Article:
I mean, I mean, think about that. There’s so many online platforms, online places and spots, and now we’re seeing a lot with audio. Right? So there’s just enormous amount of places that people are spending their time. And I think for all of us, we need to determine where is our prospect spending their time and our buyers and our network in our clients, and then focusing on those areas. So I mean, I spend majority of my time on LinkedIn, because that is where my business is, my network. I certainly I’ve dabbled in some of the audio pieces, you know, clubhouse, and I used I do LinkedIn audio events, which I’m enjoying, because I’m a beta tester for that. And so but I mean, I think we all our clients are everywhere. The you know, the Think about the buyer, when I talk about that buyers journey, they’re going everywhere looking for information, right? So yes, LinkedIn is a great place for that engagement, but they’re really there, but the buyers are researching across the board. So we kind of have to be aware of that and realize what’s out there.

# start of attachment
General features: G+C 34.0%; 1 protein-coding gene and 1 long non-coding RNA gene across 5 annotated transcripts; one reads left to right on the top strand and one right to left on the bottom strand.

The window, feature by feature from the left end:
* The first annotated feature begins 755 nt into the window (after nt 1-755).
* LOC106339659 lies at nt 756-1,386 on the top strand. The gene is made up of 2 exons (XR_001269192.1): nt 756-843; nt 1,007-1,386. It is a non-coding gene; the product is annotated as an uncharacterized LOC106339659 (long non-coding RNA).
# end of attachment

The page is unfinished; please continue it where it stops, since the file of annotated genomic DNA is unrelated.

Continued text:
Christian Klepp  18:43

Yeah, so be aware, be conscious and be informed about? Well, you’re talking about an ecosystem essentially, right?

Sandra Long  18:52


Christian Klepp  18:53

Okay. Great. So we get to the part of the conversation where you give us something actionable, because that’s what the show is about as well. Right? So let me just set this up for a second here, Sandra, Let’s appreciate that this stuff doesn’t happen. But not all of it anyway, it doesn’t happen overnight. You can’t download an app. And presto, you’ve got a successful social selling strategy. But what are some steps that people can take right now to improve what they’re doing on LinkedIn when it comes to social selling?

Sandra Long  19:21